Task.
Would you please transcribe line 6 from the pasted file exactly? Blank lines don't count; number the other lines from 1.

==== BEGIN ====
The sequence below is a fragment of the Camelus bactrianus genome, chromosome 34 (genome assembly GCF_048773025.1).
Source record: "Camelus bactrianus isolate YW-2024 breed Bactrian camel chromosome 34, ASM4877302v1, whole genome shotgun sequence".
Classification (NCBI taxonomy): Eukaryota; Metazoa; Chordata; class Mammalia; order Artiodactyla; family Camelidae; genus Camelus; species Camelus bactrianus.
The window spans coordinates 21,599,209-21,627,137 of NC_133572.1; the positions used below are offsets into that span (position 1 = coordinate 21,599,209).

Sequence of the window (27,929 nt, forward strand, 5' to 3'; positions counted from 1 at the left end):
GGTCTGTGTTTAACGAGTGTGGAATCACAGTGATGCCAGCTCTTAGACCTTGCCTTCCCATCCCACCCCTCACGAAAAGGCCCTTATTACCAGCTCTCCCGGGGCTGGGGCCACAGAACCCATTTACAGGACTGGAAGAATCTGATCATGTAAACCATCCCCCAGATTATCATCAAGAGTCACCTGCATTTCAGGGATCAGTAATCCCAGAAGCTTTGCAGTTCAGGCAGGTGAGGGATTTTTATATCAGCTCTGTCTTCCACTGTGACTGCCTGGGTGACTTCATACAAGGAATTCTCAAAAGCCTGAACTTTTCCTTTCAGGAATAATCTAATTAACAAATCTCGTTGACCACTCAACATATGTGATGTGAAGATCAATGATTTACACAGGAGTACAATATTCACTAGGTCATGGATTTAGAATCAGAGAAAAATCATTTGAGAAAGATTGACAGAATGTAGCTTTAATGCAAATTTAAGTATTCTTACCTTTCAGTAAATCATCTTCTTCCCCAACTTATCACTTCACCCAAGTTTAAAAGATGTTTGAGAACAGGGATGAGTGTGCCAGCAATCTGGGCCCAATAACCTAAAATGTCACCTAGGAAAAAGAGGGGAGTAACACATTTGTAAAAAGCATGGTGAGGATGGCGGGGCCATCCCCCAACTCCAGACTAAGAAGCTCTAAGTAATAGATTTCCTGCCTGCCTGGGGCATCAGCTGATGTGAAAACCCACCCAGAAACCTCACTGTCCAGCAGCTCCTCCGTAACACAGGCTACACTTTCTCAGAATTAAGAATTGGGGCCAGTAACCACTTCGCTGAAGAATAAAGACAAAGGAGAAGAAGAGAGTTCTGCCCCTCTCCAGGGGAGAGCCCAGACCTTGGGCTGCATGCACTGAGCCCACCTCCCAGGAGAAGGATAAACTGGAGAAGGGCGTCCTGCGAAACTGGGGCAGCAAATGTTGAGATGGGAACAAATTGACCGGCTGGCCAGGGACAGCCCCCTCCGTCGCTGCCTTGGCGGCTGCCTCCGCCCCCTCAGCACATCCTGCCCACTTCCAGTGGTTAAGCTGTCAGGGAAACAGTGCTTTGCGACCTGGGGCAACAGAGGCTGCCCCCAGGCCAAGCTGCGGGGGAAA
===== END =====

GGTCTGTGTTTAACGAGTGTGGAATCACAGTGATGCCAGCTCTTAGACCTTGCCTTCCCATCCCACCCCTCACGAAAAGGCCCTTATTACCAGCTCTCCCGGGGCTGGGGCCACAGAACCCATTTACAGGACTGGAAGAATCTGATCATGTAAACCATCCCCCAGATTATCATCAAGAGTCACCTGCATTTCAGGGATCAGTAATCCCAGAAGCTTTGCAGTTCAGGCAGGTGAGGGATTTTTATATCAGCTCTGTCTTCCACTGTGACTGCCTGGGTGACTTCATACAAGGAATTCTCAAAAGCCTGAACTTTTCCTTTCAGGAATAATCTAATTAACAAATCTCGTTGACCACTCAACATATGTGATGTGAAGATCAATGATTTACACAGGAGTACAATATTCACTAGGTCATGGATTTAGAATCAGAGAAAAATCATTTGAGAAAGATTGACAGAATGTAGCTTTAATGCAAATTTAAGTATTCTTACCTTTCAGTAAATCATCTTCTTCCCCAACTTATCACTTCACCCAAGTTTAAAAGATGTTTGAGAACAGGGATGAGTGTGCCAGCAATCTGGGCCCAATAACCTAAAATGTCACCTAGGAAAAAGAGGGGAGTAACACATTTGTAAAAAGCATGGTGAGGATGGCGGGGCCATCCCCCAACTCCAGACTAAGAAGCTCTAAGTAATAGATTTCCTGCCTGCCTGGGGCATCAGCTGATGTGAAAACCCACCCAGAAACCTCACTGTCCAGCAGCTCCTCCGTAACACAGGCTACACTTTCTCAGAATTAAGAATTGGGGCCAGTAACCACTTCGCTGAAGAATAAAGACAAAGGAGAAGAAGAGAGTTCTGCCCCTCTCCAGGGGAGAGCCCAGACCTTGGGCTGCATGCACTGAGCCCACCTCCCAGGAGAAGGATAAACTGGAGAAGGGCGTCCTGCGAAACTGGGGCAGCAAATGTTGAGATGGGAACAAATTGACCGGCTGGCCAGGGACAGCCCCCTCCGTCGCTGCCTTGGCGGCTGCCTCCGCCCCCTCAGCACATCCTGCCCACTTCCAGTGGTTAAGCTGTCAGGGAAACAGTGCTTTGCGACCTGGGGCAACAGAGGCTGCCCCCAGGCCAAGCTGCGGGGGAAA